Friday, Jun 15, 2007
Please bear with me here for a minute, it might take me a minute or two to get to the point:
In the 1970s, before I was a bookseller, I worked intermittently at a biker bar in Asbury Park, New Jersey. One of my favorite, and least lethal patrons was known as Mel the Biker. Of course, this suffix was redundant, as virtually all of our patrons were bikers, but Mel the Biker he was known as, and as Mel the Biker shall he be known to thee as well.
Mel had three brothers: Tommy the Biker, Teddy the Biker, and Stumpy the Biker. This last brother is not to be confused with the other Stumpy the Biker who regularly attended our little salon. Of course, it should be readily apparent why there seem to be so many bikers named Stumpy: they are apparently in the regular habit of losing significant parts of their feet and legs in bike accidents.
On one occasion whilst attending the nuptials of a mutual acquaintance, I was seated at table with Mel the Biker and his longtime girlfriend, Sheri, an exotic dancer who was best known for having had the foresight to name her five children in such a manner that the first letter of each of their names, when compiled chronologically, as they had been, tattooed onto the knuckles of her right hand, spelled out the word "death." In Asbury Park, this pretty much qualified Sheri as Mother of the Year.
Befitting the formality of this particular occasion, and in a startling assault of sartorial ingenuity, Mel the Biker had borrowed from "my bruder Tom" (that is "Tommy the Biker" — apparently in family groups "the Biker" was assumed) a bright blue suit of astounding clunkiness, made of the widest possible wale of corduroy, replete as it was with inch deep clots of vertical fabric, which one imagined if called upon to do so could have easily repelled the odd hail of bullets or shrapnel, not an altogether impractical quality at weddings of this type.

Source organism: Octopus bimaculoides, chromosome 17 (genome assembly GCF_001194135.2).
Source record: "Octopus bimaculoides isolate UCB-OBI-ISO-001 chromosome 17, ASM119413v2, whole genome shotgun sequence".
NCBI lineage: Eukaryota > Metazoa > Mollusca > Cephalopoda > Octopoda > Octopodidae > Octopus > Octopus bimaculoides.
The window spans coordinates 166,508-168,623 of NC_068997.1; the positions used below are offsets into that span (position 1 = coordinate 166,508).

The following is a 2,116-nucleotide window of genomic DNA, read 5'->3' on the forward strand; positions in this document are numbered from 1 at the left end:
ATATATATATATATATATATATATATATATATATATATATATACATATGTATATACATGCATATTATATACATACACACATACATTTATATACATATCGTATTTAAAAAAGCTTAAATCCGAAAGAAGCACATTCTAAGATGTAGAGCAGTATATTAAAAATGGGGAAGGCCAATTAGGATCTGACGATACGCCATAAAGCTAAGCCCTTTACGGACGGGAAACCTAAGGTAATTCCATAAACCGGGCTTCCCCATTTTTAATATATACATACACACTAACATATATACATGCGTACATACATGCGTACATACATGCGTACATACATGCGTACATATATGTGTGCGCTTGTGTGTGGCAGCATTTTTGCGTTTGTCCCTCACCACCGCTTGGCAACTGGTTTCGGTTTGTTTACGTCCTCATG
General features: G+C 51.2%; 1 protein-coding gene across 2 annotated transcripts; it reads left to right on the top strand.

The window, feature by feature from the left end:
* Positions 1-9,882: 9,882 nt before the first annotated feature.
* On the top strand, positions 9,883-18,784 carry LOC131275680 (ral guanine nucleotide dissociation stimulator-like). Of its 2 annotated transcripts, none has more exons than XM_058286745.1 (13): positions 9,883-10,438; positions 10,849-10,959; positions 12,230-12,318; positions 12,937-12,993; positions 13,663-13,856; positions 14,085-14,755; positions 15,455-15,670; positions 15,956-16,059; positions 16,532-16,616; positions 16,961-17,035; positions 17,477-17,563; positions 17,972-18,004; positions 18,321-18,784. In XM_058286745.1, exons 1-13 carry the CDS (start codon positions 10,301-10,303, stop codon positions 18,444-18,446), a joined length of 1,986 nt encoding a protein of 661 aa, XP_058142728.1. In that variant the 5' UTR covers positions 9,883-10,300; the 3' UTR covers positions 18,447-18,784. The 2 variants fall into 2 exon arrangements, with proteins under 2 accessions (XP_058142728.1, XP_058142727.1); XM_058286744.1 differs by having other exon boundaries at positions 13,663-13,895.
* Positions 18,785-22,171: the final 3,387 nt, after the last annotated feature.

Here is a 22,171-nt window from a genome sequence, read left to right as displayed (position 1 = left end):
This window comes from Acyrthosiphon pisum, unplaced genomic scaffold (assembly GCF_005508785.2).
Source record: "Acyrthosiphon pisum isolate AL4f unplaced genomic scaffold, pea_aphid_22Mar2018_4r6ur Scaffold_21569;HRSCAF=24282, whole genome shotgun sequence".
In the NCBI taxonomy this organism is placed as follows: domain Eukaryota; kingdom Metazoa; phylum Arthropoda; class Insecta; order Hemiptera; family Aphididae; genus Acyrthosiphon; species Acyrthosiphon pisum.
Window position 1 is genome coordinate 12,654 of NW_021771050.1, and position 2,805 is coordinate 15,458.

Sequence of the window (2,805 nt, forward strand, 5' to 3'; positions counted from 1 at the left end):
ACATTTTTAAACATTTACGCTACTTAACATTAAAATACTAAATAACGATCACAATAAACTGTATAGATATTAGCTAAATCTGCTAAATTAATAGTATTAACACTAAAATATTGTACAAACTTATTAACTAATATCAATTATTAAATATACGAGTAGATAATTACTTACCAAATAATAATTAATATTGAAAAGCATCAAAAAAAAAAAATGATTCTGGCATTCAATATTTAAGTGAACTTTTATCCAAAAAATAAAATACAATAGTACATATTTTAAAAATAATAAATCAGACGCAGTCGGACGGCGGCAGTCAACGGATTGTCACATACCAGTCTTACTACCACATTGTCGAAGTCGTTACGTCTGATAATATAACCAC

As Mel the Biker, a mass of muscle, sinew, hair, and tattoos, usually clad only in the skins of slain animals described his festive wedding attire: "I dunno, it makes me feel "˜kinda fragile.'"
And eventually through varied and circuitous routes to my point: poetry makes me feel "kinda fragile." These feelings were called into examination recently when I purchased a library of 5,000 poetry books from a local poet and editor of an influential poetry journal.
Although much of my rare book business is devoted to literature, I've usually managed to avoid poetry. I don't read much poetry. Most of my post-Dr. Seuss readings of the genre could probably best be described as in the genre of regional poetry, because most of it revolves around the repetitive use of the name of the island off the coast of Massachusetts known as "Nantucket." Secondly, the books are usually too thin to scout effectively on a busy schedule, or with the ever diminishing eyesight brought about by age.
All of my own efforts at writing poetry have been at best unsuccessful, and at worst, actually traumatic. At the tender age of eight I wrote, for a classroom assignment, a rousing poem about the succession of Scottish kings, and their efforts to throw off the brutal yoke of England, inspired by my reading of the Classics Illustrated comic book version of The Scottish Chiefs, thus resulting in my mother being called to come down to the Principal's office to rebut charges of plagiarism.
Apparently my homely rhymes had reminded my teacher enough of Robbie Burns that she thought I had cadged some of his verse. This was less firm evidence of my guilt as it was testimony that my teacher was even less familiar with poetry than I was. One also assumes that Mr. Burns was familiar enough with Scottish history not to have bollixed up the royal succession as thoroughly as I did in the poem.